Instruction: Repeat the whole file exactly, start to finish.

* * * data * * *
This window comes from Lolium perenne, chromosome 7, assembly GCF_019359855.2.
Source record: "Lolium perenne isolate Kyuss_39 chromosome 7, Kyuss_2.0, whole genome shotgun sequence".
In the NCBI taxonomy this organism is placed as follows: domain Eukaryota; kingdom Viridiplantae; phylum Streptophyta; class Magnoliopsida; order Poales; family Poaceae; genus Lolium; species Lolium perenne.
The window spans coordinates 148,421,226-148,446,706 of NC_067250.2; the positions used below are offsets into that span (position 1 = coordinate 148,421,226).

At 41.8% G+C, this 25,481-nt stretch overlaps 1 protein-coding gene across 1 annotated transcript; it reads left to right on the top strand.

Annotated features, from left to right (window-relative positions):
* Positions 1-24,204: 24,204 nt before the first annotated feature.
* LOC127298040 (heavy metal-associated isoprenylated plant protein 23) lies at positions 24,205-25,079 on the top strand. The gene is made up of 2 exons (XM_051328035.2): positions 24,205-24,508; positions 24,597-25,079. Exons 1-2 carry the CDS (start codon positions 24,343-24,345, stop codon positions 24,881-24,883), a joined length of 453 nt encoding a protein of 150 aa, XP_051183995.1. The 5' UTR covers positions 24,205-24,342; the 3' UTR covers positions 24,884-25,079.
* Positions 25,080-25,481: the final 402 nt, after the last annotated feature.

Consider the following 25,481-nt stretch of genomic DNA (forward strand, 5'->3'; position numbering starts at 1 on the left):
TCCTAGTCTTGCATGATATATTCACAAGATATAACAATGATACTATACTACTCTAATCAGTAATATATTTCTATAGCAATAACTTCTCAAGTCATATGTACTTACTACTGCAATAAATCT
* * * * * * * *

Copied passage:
This window comes from Lolium perenne, chromosome 7, assembly GCF_019359855.2.
Source record: "Lolium perenne isolate Kyuss_39 chromosome 7, Kyuss_2.0, whole genome shotgun sequence".
In the NCBI taxonomy this organism is placed as follows: domain Eukaryota; kingdom Viridiplantae; phylum Streptophyta; class Magnoliopsida; order Poales; family Poaceae; genus Lolium; species Lolium perenne.
The window spans coordinates 148,421,226-148,446,706 of NC_067250.2; the positions used below are offsets into that span (position 1 = coordinate 148,421,226).

At 41.8% G+C, this 25,481-nt stretch overlaps 1 protein-coding gene across 1 annotated transcript; it reads left to right on the top strand.

Annotated features, from left to right (window-relative positions):
* Positions 1-24,204: 24,204 nt before the first annotated feature.
* LOC127298040 (heavy metal-associated isoprenylated plant protein 23) lies at positions 24,205-25,079 on the top strand. The gene is made up of 2 exons (XM_051328035.2): positions 24,205-24,508; positions 24,597-25,079. Exons 1-2 carry the CDS (start codon positions 24,343-24,345, stop codon positions 24,881-24,883), a joined length of 453 nt encoding a protein of 150 aa, XP_051183995.1. The 5' UTR covers positions 24,205-24,342; the 3' UTR covers positions 24,884-25,079.
* Positions 25,080-25,481: the final 402 nt, after the last annotated feature.

Consider the following 25,481-nt stretch of genomic DNA (forward strand, 5'->3'; position numbering starts at 1 on the left):
TCCTAGTCTTGCATGATATATTCACAAGATATAACAATGATACTATACTACTCTAATCAGTAATATATTTCTATAGCAATAACTTCTCAAGTCATATGTACTTACTACTGCAATAAATCT